Keeping Your Kid’s Voice Healthy: Some Helpful Tips


It happens in all homes or playgrounds. Kids, screaming, yelling, and making questionable loud noises. At times it’s out of excitement, other times to express frustrations. Additionally, some kids are loud talkers due to being in rowdy environments, like cheer practice, sporting events, and singing groups. These examples of excessive use of voice can lead to hoarseness, and if ongoing for a long time, can aggravate the vocal cords and lead to swelling and potentially more serious conditions like callous growths (a.k.a. nodules). If this happens, you’ll notice your child’s voice will be hoarse (that does not go away), breathy, or low in pitch. If you notice any of these conditions for more than seven days, with no other symptoms like allergies or respiratory concerns (like asthma or bronchitis), see your pediatrician.

How do we prevent voice problems from developing? After all, this is what kids typically do right?

A young girl with a megaphone (Keeping Your Kid's Voice Healthy: Some Helpful Tips Cindy Herde Contributor Miami Mom Collective)There are multiple ways to make sure your children use their voice safely. 

  1. Reduce noise in the environment when possible. By keeping TVs, music, and other noises down or limited, you can help reduce the need for loud talking or yelling to communicate with each other.
  2. If the environment is naturally loud, limit the need for talking. Older children can use devices like a phone to text, instead of yelling. Otherwise, step outside or out of the loud area if possible.
  3. Move closer to each other when talking, thus reducing the need to yell or talk louder.
  4. Implement periods of voice rest at home. Some families call it quiet time. Having an alternative quiet activity or offering prizes once the rest is completed could help with your children’s participation and compliance.
  5. Avoid using voice to make special noises or sound effects that are loud or do not sound like typical speech. 
  6. Stay away from second-hand smoke.
  7. Avoid foods or drinks that contain caffeine, like teas and sodas. Caffeine tends to act as a diuretic, making you urinate more, which can often dehydrate, including the vocal cords.
  8. Teach alternative ways of getting someone’s attention that does not require yelling. Strategies like moving within eyesight, tapping on the shoulder, or sending a text if the child is old enough for a cell phone or other electronic devices. 

As parents, we can help by:

  1.  Being vigilant of activities, times of day, or locations that cause our children to put a strain on their voices. 
  2. Model good voice use for your children at all times. 
  3. Offer lots of water and make sure kids stay hydrated.
  4. Offer a healthy diet, especially foods containing vitamin A. Foods that are high in vitamin A help keep your mucus lining around your vocal cords lubricated and healthy. You find vitamin A in yellow veggies like sweet potatoes and squash, or fruits such as mangos, melon, and peaches. It is also present in dark leafy greens like spinach and kale. If veggies and fruits are challenging, offer a vitamin A supplement.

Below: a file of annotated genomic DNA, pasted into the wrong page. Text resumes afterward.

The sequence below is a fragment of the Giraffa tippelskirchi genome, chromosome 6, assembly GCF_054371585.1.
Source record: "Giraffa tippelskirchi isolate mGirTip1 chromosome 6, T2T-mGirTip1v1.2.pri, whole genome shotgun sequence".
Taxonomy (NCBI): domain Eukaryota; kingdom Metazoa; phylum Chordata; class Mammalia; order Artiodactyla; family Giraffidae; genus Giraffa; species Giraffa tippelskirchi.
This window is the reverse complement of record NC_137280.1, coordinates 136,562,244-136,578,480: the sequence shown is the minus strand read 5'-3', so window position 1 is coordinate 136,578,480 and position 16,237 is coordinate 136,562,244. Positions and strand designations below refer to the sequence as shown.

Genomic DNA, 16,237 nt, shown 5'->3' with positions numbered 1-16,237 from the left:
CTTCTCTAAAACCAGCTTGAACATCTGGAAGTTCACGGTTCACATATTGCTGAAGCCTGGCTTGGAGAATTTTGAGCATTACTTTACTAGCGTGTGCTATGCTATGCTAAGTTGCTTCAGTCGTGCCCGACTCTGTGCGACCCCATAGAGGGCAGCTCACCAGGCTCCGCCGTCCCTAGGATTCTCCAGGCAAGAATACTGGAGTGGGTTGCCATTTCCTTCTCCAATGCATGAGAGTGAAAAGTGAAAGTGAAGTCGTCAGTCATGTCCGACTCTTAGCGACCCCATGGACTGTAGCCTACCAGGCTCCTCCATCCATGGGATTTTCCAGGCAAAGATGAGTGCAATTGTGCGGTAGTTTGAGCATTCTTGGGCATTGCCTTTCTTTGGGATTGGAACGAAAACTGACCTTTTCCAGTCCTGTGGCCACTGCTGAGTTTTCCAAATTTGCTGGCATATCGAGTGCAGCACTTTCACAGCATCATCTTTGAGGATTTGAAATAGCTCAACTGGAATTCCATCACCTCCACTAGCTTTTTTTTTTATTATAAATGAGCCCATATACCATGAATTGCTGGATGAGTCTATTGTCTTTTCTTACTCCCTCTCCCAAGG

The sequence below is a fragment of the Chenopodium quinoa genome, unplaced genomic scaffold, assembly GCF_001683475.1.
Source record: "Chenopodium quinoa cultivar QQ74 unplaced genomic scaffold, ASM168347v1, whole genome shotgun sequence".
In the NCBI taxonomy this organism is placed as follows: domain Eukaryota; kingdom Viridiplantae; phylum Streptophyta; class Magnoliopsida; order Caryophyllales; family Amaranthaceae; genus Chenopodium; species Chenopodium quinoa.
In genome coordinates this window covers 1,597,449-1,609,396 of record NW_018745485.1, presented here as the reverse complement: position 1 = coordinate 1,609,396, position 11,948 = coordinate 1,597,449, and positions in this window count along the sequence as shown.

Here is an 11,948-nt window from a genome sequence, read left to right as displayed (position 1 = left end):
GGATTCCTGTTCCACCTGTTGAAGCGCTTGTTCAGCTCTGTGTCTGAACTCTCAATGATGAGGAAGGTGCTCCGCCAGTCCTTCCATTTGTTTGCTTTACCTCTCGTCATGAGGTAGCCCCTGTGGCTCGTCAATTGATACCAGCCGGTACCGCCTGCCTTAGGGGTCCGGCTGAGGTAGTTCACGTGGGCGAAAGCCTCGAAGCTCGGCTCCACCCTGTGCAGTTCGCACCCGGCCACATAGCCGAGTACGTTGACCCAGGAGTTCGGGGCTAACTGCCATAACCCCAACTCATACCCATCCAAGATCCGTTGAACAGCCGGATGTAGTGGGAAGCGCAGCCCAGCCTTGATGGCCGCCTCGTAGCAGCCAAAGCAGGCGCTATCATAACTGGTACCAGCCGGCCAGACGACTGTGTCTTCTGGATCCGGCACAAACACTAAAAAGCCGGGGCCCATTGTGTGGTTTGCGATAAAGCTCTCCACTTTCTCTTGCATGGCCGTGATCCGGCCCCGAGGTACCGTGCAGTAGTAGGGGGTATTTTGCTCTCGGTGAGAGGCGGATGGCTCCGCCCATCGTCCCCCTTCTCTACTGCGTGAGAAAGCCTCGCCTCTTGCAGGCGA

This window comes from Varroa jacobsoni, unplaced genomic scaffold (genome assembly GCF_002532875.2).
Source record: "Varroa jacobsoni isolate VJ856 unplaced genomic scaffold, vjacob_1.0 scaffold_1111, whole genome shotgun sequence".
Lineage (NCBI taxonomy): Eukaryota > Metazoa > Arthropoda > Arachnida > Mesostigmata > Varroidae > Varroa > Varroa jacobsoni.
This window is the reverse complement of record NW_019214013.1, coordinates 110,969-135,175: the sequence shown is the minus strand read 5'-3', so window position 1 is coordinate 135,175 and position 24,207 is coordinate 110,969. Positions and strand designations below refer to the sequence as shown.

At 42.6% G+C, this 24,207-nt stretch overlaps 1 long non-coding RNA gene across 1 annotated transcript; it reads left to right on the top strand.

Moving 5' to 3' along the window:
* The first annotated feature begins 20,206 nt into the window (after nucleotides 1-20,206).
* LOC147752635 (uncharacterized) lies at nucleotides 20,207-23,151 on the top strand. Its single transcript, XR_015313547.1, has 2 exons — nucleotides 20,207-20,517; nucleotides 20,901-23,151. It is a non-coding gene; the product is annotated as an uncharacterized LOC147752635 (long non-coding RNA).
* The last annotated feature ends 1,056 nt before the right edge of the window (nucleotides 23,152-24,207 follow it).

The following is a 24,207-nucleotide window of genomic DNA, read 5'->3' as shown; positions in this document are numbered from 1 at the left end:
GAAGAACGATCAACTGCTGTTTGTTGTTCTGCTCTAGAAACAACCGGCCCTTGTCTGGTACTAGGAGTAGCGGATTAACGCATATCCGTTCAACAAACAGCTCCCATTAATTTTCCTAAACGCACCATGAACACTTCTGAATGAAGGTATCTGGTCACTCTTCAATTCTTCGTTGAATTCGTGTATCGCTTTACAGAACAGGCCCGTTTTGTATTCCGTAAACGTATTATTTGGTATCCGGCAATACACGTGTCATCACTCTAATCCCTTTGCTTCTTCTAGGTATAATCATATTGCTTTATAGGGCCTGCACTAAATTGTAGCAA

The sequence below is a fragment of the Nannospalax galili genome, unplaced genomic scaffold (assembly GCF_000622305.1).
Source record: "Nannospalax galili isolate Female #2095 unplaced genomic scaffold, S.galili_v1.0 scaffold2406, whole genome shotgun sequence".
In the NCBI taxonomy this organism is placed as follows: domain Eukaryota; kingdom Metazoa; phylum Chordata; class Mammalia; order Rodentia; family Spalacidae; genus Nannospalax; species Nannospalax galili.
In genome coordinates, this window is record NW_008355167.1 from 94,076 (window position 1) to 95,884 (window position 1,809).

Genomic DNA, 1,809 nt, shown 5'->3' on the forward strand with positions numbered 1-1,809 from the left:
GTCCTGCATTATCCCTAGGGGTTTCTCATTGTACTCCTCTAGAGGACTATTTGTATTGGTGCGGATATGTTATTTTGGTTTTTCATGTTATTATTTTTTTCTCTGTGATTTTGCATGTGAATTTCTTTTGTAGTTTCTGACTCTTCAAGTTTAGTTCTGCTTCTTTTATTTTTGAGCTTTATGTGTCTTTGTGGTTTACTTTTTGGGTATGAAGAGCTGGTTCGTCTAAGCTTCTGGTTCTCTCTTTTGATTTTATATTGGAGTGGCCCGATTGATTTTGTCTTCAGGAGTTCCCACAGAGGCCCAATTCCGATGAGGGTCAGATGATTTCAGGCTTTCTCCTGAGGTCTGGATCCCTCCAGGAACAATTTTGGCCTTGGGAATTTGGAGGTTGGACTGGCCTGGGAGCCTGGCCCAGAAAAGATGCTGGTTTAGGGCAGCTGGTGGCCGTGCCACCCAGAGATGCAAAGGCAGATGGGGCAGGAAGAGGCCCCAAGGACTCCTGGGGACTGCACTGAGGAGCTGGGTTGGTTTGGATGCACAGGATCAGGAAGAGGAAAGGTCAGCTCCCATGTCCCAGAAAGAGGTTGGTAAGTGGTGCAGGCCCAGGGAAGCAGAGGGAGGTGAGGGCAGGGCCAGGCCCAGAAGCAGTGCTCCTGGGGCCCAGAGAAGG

5. Offer a small spoon of honey in water or decaf tea. It can be helpful to offer honey before an event that will require children to use their voice loudly, like cheer or singing lessons. Honey is good for preventing and soothing vocal strain, and its antibacterial qualities can help keep sore-throat bugs away.
  6. If your child suffers from acid reflux, limit or avoid foods that flare up acidity. The acid from reflux can creep up into the area of the vocal cords and cause irritation. These tend to be foods containing dairy, citrus, chocolate, spices, and caffeine. 
  7. Offer activities of relaxation that help reduce tension to the neck, face, and shoulders.
  8. If your child has any upper respiratory infections or allergies, refrain from using excessive loud talking, yelling, singing, or throat clearing. Resting the voice during these periods is important.

The average child will go through life screaming and yelling without any issues. However, if you do notice any of the red flags mentioned above, consult your pediatrician. Having a healthy voice is important and many voice issues in children can be avoided by following these simple recommendations. Happy singing… softly 🙂

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Cindy Herdé is a pediatric speech and language pathologist at Nicklaus Children’s Hospital in Miami. She has over 15 years of experience working within various clinical settings in the pediatric feeding field. Throughout her professional career she has navigated the developmental feeding journey with countless families, working closely with pediatricians, gastroenterologists, nutritionists, lactation consultants, behavior analysts, and of course, parents and caregivers. Becoming a parent in the spring of 2015 completely transformed her professional perspective. She learned first-hand about the anxieties and concerns that come with parenthood. This shifted her focus from therapy to educating families and providers on how to overcome developmental feeding difficulties. As a result, she established her own pediatric feeding consultancy, /Talk Eat Play/, in 2016. Her articles have appeared in several professional publications as well as media outlets. She is a recurrent speaker at pediatric conventions and also an adjunct faculty member at Albizu University. Born and raised in Aruba, Cindy attended the University of Central Florida – Go Knights! – and has lived in different parts of the country, including Orlando, Boston, and Chicago. She now resides in Coconut Grove with her husband and two children.